Case 1: Fulminant Myocarditis from COVID-19
Citation: Coronavirus fulminant myocarditis treated with glucocorticoid and human immunoglobulin. Hu et al Eur Heart J. 2020 Mar 16
HPI: A 37-year-old male with no previous medical history who presents with chest pain and dyspnea x 3 days.
Significant Exam Findings: BP 80/50
Labs: Troponin elevated at > 10,000 ng/L, BNP elevated at 21,035 ng/L, + COVID test, all other respiratory virus tests negative.
Radiology: CXR: Enlarged heart with pulmonary congestion. CT chest: R>L Pleural Effusion and ground glass specifications
EKG: Suspected STEMI in (III, AVF)
Cardiac Ultrasound: Enlarged heart with a marked decrease in ventricular systolic function. LV Ejection Fraction significantly decreased at 27%. Trace (2mm) pericardial effusion.
Coronary Angiogram: NEGATIVE (no coronary stenosis)
Final Diagnoses: Fulminant Myocarditis secondary to COVID-19
Treatment: Supportive treatment and: Metholprednisolone (200mg/day, 4 days), Immunoglobulin (20g/day, 4 days), Norepinephrine, Milrinone, piperacillin sulbactam.
Outcome: 1 week later: Normal CXR, EF with normal LV ejection fraction. 3 weeks later: normalized cardiac markers.
Case 2: Myopericarditis in COVID-19
Citation: Cardiac Involvement in a Patient With Coronavirus Disease 2019 (COVID-19). Inciardi et al JAMA Cardiol. 2020 Mar 27.
HPI: A 53-year-old white female with no previous cardiovascular disease who presents with severe fatigue x 2 days and cough/fever week before.
Significant Exam Findings: BP 90/50, tachycardia (100 b.p.m.), SpO2 98% on room air, and temp of 36.6 degrees celsius.
Labs: Troponin elevated at 240 ng/L, BNP elevated at 5647 ng/L, + COVID-19 test, all other respiratory virus tests negative.
Radiology: CXR: Unremarkable. Cardiac MRI: Diffuse wall thickness, LVEF 35%, pericardial effusion 12mm.
EKG: ST elevation in infero-lateral leads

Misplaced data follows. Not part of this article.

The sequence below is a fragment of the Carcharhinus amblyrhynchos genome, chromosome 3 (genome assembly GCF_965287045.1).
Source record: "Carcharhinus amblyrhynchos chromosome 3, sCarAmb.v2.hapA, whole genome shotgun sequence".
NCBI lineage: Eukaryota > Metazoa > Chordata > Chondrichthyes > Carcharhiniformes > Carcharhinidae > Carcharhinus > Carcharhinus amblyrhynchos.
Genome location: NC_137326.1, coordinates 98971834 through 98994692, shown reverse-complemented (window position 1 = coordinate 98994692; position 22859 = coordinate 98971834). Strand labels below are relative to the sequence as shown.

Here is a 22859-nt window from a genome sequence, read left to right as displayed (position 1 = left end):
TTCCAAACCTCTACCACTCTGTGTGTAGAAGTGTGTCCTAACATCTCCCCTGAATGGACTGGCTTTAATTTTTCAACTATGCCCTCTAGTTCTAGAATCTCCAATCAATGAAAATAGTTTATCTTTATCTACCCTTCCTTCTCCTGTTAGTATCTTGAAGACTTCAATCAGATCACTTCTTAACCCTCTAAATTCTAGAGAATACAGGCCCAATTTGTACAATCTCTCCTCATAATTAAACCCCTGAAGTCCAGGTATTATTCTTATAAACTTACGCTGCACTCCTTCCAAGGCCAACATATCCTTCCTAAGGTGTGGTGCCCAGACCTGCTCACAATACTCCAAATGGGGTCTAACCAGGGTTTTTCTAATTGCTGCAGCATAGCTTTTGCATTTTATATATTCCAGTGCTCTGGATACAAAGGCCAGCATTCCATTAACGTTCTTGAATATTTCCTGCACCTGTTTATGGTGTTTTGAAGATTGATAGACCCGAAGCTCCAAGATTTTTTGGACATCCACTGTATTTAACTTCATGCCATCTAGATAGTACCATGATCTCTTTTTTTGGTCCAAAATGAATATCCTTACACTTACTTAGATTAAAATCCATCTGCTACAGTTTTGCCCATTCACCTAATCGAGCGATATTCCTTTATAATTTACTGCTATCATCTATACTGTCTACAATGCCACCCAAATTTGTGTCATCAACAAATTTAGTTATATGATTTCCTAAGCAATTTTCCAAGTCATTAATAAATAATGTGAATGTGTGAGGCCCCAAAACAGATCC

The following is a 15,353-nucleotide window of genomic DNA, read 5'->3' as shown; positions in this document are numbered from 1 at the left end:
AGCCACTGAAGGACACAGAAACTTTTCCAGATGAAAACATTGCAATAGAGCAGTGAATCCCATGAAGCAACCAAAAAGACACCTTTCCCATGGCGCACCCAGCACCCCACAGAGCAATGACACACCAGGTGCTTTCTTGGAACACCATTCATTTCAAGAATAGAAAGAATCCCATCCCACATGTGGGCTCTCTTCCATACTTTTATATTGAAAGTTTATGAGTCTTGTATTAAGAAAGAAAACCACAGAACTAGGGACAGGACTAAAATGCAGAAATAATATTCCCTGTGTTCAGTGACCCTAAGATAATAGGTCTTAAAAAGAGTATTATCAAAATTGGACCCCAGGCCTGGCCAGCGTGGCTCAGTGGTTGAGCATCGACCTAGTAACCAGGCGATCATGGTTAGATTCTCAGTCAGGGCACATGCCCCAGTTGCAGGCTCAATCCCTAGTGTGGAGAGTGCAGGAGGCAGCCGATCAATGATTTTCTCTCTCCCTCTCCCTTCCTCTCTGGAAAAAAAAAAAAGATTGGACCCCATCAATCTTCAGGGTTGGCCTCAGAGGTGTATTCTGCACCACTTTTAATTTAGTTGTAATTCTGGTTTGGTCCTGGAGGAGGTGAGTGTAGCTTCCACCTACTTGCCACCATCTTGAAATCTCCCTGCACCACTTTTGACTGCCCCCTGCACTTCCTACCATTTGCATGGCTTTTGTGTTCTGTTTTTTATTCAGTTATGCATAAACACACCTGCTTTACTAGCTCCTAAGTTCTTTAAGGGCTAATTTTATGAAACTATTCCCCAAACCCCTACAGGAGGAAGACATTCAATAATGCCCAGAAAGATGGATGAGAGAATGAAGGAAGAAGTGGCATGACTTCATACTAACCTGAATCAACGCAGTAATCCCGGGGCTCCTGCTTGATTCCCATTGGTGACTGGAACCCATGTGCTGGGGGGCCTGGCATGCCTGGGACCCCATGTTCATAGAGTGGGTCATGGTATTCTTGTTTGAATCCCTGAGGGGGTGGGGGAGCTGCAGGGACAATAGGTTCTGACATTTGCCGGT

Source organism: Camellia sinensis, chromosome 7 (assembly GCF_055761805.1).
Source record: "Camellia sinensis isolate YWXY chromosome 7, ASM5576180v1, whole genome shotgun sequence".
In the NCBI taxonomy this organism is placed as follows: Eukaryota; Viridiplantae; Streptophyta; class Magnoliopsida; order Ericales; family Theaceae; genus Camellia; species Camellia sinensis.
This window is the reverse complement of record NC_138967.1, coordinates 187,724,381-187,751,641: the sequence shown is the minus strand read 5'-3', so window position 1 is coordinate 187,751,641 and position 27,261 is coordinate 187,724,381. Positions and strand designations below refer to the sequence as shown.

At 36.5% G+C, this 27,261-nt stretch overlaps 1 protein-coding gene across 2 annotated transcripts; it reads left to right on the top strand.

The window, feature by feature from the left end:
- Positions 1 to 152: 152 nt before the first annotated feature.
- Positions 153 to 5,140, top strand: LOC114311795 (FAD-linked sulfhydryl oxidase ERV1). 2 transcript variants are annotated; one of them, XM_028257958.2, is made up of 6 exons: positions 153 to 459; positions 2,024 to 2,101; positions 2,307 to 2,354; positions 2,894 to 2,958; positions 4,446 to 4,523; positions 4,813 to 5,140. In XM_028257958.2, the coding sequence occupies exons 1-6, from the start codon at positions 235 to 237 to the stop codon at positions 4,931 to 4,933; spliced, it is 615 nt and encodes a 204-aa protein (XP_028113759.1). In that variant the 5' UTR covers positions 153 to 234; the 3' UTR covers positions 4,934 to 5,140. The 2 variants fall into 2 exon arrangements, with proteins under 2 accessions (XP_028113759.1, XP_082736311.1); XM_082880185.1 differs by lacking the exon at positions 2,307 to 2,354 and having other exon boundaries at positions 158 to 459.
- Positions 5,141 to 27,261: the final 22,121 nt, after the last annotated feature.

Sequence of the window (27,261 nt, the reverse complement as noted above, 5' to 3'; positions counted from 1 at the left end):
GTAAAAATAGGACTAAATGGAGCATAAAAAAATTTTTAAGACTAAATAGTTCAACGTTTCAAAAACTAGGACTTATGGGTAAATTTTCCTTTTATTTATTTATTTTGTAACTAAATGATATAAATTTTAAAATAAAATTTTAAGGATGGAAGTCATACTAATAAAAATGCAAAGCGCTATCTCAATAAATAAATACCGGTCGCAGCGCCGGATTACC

Cardiac Ultrasound: LV ejection fraction reduced (40%), Grade 1 diastolic dysfunction, Pericardial effusion (11mm) with no tamponade.
Coronary Angiogram: NEGATIVE (no coronary stenosis).
Final Diagnoses: Myopericarditis from COVID-19
Treatment: Dobutamine, diuresis, ASA, hydroxycholoroquine, lopinavir/rigonavir
Outcome: 6 days later: improvement of symptoms, LV ejection fraction improved to 44% and pericardial effusion decreased to 8mm.
Case 3: Cardiac Tamponade from Myopericarditis in COVID-19
Citation: Life-threatening cardiac tamponade complicating myo-pericarditis in COVID-19. Hua et al Eur Heart J. 2020 Mar 30
Country: United Kingdom
HPI: A 47-year-old female with no previous cardiac risk factors who presents with breathlessness, chest pain, dry cough, and subjective fevers.
Significant Exam Findings: BP 80/50, tachycardia (100 bpm)
Labs: Troponin elevated at 253 ng/L, + COVID-19 test, all other respiratory virus tests negative.
Radiology: CXR: Mild pulmonary congestion.
EKG: ST elevation in infero-lateral leads (III, AVF)
Cardiac Ultrasound: Normal LV ejection fraction. 2cm pericardial effusion with cardiac tamponade.
Coronary Angiogram: Angiogram 3 years prior (2017) was NEGATIVE (no coronary stenosis).
Final Diagnoses: Myopericarditis with resulting Cardiac Tamponade secondary to COVID-19
Treatment: Bedside pericardiocentesis under echocardiographic guidance with output of 540ml of serosanguinous fluid.